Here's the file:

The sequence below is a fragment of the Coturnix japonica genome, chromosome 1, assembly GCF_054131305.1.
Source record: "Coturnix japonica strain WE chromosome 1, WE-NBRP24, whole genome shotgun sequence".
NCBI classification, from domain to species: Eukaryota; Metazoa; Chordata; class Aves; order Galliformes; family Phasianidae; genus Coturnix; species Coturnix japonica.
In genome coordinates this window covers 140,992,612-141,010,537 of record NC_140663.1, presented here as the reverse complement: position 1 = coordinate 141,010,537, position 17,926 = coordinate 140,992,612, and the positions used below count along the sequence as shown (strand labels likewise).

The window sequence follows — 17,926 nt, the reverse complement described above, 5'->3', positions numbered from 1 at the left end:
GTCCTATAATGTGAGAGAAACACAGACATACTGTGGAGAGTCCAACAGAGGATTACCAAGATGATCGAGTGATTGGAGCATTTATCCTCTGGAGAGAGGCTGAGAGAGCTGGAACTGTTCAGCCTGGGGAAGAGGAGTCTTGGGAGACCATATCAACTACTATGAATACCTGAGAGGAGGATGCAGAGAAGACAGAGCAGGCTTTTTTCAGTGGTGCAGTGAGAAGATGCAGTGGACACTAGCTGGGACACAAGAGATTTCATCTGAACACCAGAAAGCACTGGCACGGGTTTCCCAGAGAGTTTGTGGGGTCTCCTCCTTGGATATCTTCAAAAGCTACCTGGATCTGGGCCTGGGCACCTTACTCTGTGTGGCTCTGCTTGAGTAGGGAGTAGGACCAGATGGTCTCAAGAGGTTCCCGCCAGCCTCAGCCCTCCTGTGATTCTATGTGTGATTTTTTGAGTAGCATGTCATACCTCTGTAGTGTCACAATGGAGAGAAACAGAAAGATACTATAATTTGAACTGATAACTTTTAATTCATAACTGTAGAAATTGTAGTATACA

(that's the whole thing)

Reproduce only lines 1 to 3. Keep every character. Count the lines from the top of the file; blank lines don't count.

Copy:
The sequence below is a fragment of the Coturnix japonica genome, chromosome 1, assembly GCF_054131305.1.
Source record: "Coturnix japonica strain WE chromosome 1, WE-NBRP24, whole genome shotgun sequence".
NCBI classification, from domain to species: Eukaryota; Metazoa; Chordata; class Aves; order Galliformes; family Phasianidae; genus Coturnix; species Coturnix japonica.